Down-regulation of multiple low dose streptozotocin-induced diabetes by mycophenolate mofetil
Trajković, Vladimir S
Mostarica-Stojković, Marija B
Article (Published version)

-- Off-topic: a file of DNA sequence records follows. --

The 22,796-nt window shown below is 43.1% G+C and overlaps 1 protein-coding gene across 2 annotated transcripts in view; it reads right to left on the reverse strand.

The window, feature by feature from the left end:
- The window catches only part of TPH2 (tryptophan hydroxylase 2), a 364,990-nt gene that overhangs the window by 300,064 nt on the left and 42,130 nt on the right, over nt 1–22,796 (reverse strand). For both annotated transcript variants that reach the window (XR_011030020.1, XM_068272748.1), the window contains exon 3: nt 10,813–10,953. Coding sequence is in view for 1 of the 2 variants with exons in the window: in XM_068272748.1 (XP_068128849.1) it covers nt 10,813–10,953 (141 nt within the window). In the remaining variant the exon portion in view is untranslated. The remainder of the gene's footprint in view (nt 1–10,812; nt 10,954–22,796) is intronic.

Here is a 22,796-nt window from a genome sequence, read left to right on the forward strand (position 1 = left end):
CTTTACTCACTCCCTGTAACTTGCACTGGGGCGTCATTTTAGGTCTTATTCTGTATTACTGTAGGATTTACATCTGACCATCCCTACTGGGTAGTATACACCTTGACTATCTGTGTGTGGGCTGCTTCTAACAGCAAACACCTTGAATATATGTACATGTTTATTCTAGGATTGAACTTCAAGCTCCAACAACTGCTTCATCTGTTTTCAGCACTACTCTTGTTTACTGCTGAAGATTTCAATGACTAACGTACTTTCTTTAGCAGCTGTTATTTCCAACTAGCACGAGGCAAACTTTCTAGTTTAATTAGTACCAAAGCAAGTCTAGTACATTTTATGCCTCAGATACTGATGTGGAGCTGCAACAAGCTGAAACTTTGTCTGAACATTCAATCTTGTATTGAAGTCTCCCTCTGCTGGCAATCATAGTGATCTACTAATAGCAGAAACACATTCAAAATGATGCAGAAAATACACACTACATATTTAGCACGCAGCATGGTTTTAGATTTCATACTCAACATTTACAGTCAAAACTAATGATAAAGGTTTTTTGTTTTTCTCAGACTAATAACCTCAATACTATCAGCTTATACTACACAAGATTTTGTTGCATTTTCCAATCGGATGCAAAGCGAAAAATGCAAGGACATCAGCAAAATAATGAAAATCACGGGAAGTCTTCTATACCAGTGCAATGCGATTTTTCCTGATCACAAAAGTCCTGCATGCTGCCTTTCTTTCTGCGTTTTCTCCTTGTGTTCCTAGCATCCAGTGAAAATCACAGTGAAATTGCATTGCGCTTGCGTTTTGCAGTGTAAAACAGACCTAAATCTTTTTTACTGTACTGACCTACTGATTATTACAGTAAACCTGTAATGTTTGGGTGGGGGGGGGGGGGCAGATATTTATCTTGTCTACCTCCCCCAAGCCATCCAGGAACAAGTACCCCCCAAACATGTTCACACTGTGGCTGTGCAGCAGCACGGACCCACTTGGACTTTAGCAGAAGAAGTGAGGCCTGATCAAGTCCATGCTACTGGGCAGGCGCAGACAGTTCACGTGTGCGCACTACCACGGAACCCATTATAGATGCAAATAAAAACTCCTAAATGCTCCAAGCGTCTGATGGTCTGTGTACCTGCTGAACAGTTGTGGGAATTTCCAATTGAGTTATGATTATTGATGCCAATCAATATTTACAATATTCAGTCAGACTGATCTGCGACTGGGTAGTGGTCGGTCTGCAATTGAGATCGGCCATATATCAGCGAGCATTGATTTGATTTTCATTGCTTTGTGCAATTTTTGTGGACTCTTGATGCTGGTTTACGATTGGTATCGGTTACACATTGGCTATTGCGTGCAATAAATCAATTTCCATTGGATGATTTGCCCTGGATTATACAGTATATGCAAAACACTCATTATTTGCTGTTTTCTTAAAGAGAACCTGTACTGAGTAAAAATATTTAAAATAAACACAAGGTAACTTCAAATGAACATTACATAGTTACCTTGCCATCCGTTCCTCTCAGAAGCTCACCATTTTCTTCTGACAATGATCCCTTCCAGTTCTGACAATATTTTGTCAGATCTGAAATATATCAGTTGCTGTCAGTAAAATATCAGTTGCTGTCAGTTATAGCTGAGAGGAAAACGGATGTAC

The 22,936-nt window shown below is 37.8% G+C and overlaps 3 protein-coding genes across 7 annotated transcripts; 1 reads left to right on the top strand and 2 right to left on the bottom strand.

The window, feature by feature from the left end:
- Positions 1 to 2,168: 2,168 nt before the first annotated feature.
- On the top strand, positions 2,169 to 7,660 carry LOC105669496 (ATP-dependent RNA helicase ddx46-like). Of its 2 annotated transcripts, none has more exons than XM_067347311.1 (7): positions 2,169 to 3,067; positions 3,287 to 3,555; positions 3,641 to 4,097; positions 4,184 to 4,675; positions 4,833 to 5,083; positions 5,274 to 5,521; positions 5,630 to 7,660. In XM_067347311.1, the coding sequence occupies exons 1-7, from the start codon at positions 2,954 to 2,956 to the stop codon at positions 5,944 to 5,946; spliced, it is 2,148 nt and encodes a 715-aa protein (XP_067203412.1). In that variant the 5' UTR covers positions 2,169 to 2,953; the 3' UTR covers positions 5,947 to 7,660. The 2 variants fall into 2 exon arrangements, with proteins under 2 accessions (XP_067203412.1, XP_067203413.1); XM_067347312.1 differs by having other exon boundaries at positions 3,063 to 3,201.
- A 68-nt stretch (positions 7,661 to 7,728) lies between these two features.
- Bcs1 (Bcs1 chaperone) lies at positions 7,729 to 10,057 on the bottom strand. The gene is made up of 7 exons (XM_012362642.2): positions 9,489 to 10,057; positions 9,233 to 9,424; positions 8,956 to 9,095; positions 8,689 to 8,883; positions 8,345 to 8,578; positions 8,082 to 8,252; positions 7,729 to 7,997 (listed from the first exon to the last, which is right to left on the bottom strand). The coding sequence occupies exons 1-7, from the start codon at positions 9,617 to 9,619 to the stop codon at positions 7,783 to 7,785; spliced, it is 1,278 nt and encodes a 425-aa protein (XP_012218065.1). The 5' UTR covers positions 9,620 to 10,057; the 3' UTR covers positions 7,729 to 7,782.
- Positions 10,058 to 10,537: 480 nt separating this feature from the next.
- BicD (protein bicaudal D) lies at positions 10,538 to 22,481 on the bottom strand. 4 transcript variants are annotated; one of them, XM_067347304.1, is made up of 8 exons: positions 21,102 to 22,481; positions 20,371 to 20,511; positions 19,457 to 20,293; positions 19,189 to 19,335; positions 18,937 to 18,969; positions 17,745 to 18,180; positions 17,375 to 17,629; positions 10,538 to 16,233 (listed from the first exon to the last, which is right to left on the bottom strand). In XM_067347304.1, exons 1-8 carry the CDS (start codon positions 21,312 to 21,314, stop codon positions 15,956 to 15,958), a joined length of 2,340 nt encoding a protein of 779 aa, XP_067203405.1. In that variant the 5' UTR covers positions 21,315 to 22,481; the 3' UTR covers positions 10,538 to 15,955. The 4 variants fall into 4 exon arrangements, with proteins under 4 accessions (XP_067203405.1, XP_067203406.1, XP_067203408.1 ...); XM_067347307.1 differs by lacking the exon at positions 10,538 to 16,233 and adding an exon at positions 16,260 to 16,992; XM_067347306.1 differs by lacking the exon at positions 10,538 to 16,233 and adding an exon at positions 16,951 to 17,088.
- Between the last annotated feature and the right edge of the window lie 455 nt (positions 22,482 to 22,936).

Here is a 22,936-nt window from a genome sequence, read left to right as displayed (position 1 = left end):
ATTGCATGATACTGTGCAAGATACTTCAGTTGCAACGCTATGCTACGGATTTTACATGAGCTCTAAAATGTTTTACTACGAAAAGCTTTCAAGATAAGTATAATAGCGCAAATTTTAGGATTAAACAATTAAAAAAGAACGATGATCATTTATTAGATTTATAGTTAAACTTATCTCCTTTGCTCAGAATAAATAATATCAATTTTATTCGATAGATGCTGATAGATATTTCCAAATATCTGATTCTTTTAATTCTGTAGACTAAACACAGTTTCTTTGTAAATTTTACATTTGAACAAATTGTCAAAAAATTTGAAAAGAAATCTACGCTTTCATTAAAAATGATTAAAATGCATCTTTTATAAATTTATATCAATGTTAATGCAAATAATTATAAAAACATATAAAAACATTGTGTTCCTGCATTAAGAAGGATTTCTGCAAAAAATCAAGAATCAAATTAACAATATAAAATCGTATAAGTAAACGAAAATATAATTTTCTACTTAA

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The new immunosuppressive agent mycophenolate mofetil (MMF) has been shown recently to exert a protective effects in certain animal models of autoimmunity, including diabetes in diabetes-prone bio-breeding (BB) rats. In the present study, the immunomodulatory potential of MW was investigated in autoimmune diabetes induced by multiple low doses of streptozotocin (MLD-STZ) in genetically susceptible DA rats [20 mg STZ/kg body weight (b.w.) for 5 days] and CBA/H mice (40 mg STZ/kg b.w. for 5 days). In both species, short time treatment of animals with MMF (25 mg/kg) during the early development of the disease, as well as continuous MMF treatment, prevented the appearance of hyperglycaemia and inflammatory infiltrates in the pancreatic tissue. Moreover, clinical manifestations of diabetes were suppressed by application of the drug after the onset of clinical symptoms. Treatment with guanosine (1 mg/kg) in parallel with MW completely reversed MMF activity in vivo, indicating that inhibition of inosine monophosphate dehydrogenase (IMPDH) was responsible for the observed suppressive effects. MMF-mediated protection from diabetes correlated with reduced ex vivo spontaneous spleen mononuclear cell (MNC) proliferation and defective adhesive cell interactions. MMT-treated animals also had lower local production of IFN-gamma, as well as IL-12 and nitric oxide (NO) production by peripheral tissues (spleen and peritoneal cells), compared to that in control diabetic groups, while IL-10 level was elevated. Together, these data demonstrate that MMF interferes with autoimmune process in streptozotocin-induced diabetes at multiple levels, including lymphocyte proliferation and adhesion, as well as pro/anti-inflammatory cytokine balance.